Liq­uid­ity Ser­vices fos­ters growth

Looks at re­tail with STR buy

The Washington Times Daily - - Business - By Tom Ramstack THE WASH­ING­TON TIMES

In­dus­try an­a­lysts say on­line auc­tion­eer Liq­uid­ity Ser­vices’ re­cent in­vest­ments put it on course to steady growth from its busi­ness of sell­ing sur­plus goods for cor­po­ra­tions and gov­ern­ment agen­cies.

Liq­uid­ity Ser­vices is sched­uled to close next month on its $ 8.5 mil­lion ac­qui­si­tion of whole­sale sup­plier STR Inc., which will help it broaden be­yond its con­cen­tra­tion on De­fense De­part­ment sur­plus and more into the re­tail mar­ket.

The STR ac­qui­si­tion is the latest of sev­eral fast-paced in­vest­ments by the Dis­trict-based busi­ness-to-busi­ness com­pany.

In July, Liq­uid­ity Ser­vices an­nounced it was open­ing on­line auc­tions for Euro­pean cor­po­ra­tions and gov­ern­ment agen­cies to sell their sur­plus goods on the in­ter­na­tional mar­ket as Euro­pean leg­is­la­tures pres­sured their agen­cies to op­er­ate ef­fi­ciently.

STR re­sells over­stocked items and prod­ucts re­turned by cus­tomers to whole­sale buy­ers and dis­count re­tail stores, some of them For­tune 500 com­pa­nies. Typ­i­cally, the goods in­clude cloth­ing, con­sumer elec­tron­ics, re­tail mer­chan­dise, tech­nol­ogy hard­ware and sal­vage ve­hi­cles.

“We be­lieve that the ac­qui­si­tion of STR is a nat­u­ral com­ple­ment to our or­ga­ni­za­tion,” said Bill An­grick, Liq­uid­ity Ser­vices’ chief ex­ec­u­tive of­fi­cer. “In ad­di­tion, the ac­qui­si­tion will ex­pand [Liq­uid­ity Ser­vices’] pres­ence on the West Coast through the ad­di­tion of an ap­prox­i­mately 117,000-square-foot leased dis­tri­bu­tion cen­ter in South­ern Cal­i­for­nia.”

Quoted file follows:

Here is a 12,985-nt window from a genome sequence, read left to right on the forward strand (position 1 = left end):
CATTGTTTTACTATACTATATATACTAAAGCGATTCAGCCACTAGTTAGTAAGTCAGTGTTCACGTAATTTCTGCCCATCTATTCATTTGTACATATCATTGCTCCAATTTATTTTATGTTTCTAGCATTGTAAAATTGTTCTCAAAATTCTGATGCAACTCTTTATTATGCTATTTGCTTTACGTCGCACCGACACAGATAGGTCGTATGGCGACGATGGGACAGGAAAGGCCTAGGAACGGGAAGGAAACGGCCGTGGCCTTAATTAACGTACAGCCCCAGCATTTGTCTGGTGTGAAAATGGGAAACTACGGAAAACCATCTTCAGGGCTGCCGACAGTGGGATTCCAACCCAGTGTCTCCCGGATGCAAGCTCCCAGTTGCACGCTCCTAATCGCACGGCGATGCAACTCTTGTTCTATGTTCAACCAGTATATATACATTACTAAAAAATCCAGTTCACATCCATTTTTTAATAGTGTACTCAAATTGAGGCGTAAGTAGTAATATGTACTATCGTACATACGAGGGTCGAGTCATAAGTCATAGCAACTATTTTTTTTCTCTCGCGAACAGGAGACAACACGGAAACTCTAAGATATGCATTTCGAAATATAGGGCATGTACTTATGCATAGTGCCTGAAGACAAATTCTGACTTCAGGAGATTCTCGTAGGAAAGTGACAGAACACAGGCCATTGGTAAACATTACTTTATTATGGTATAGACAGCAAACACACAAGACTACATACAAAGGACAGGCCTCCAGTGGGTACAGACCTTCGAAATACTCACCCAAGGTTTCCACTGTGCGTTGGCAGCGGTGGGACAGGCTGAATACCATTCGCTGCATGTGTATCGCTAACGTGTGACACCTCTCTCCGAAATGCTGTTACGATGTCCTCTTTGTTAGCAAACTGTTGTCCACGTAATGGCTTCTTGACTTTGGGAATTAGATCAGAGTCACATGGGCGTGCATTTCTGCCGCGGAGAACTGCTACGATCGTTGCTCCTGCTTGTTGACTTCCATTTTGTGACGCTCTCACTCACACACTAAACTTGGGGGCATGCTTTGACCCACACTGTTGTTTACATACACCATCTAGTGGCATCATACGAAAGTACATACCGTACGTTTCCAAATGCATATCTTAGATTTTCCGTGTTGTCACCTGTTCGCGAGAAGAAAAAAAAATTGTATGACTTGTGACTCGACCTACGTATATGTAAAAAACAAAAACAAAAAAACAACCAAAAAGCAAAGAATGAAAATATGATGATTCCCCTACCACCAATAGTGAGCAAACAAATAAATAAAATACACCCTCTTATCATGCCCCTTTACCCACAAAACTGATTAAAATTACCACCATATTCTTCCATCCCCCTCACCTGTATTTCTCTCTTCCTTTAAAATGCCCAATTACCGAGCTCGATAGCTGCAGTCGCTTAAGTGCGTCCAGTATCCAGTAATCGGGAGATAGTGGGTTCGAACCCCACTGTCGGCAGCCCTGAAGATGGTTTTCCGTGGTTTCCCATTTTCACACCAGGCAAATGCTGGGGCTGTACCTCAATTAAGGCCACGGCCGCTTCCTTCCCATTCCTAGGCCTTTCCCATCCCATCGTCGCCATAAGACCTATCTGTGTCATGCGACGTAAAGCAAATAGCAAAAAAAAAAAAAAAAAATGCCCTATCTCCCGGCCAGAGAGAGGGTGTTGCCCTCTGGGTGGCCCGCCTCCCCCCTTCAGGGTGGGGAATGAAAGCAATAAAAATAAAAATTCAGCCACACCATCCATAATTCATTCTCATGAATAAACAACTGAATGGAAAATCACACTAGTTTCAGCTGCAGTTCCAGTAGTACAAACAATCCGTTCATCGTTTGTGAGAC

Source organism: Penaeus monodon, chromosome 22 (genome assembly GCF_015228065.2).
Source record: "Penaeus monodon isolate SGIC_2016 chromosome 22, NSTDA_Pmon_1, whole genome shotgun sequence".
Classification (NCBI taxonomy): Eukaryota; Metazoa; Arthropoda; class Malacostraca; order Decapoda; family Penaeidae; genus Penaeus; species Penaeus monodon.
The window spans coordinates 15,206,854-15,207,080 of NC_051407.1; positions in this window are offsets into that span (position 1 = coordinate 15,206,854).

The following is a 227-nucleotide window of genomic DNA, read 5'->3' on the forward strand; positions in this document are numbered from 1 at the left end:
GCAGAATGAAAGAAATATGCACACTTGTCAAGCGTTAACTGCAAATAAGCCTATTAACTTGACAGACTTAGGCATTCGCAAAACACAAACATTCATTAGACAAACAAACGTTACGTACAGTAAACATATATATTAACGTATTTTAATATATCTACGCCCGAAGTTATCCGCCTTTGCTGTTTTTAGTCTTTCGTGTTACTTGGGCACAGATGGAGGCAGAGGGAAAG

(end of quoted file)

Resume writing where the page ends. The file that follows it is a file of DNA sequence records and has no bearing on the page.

Stock re­search an­a­lyst Stephen Ju of fi­nan­cial firm RBC Cap­i­tal Mar­kets said the STR ac­qui­si­tion con­tin­ues Liq­uid­ity Ser­vices’ growth strat­egy, which dou­bled its net in­come in the sec­ond quar­ter of this year.

Wall Street re­search an­a­lyst Paul Ke­ung of CIBC World Mar­kets said, “ We be­lieve the strength in com­mer­cial busi­ness should en­able the com­pany to di­ver­sify its rev­enue sources away from the De­part­ment of De­fense busi­ness as well as grow rev­enues at high rates.”

He also said Liq­uid­ity Ser­vices “has pric­ing power and po­ten­tial scale ben­e­fits while growth of its re­verse sup­ply chain net­work may ac­cel­er­ate in the face of a slow­ing econ­omy.”

The com­pany re­ported in­come of $2.4 mil­lion, or 8 cents per di­luted share, on rev­enue of $38.7 mil­lion in the sec­ond quar­ter of 2006. The com­pany earned $1 mil­lion, or 4 cents per di­luted share, on rev­enue of $22.9 mil­lion one year ear­lier.

Its stock closed at $15.14 yes­ter­day on the Nas­daq Stock Mar­ket, down 5.1 per­cent or 81 cents com­pared with Fri­day’s close.

The com­pany was founded in 1999 and op­er­ates with about 350 em­ploy­ees.

It was one of the first to try to draw to­gether the highly frag­mented $40 bil­lion worth of cor­po­rate and gov­ern­ment sur­plus and sal­vage prod­ucts into a sin­gle on­line auc­tion mar­ket.

The com­pany has found that the more sur­plus, sal­vage and whole­sale items it sells, the more it can at­tract buy­ers.

“ We have at­tracted over 489,000 reg­is­tered pro­fes­sional buy­ers,” Mr. An­grick said.

They keep com­ing back be­cause the on­line sales al­low­cus­tomers to sell mer­chan­dise “at higher val­ues and with less costs” than sell­ing them by them­selves, he said.

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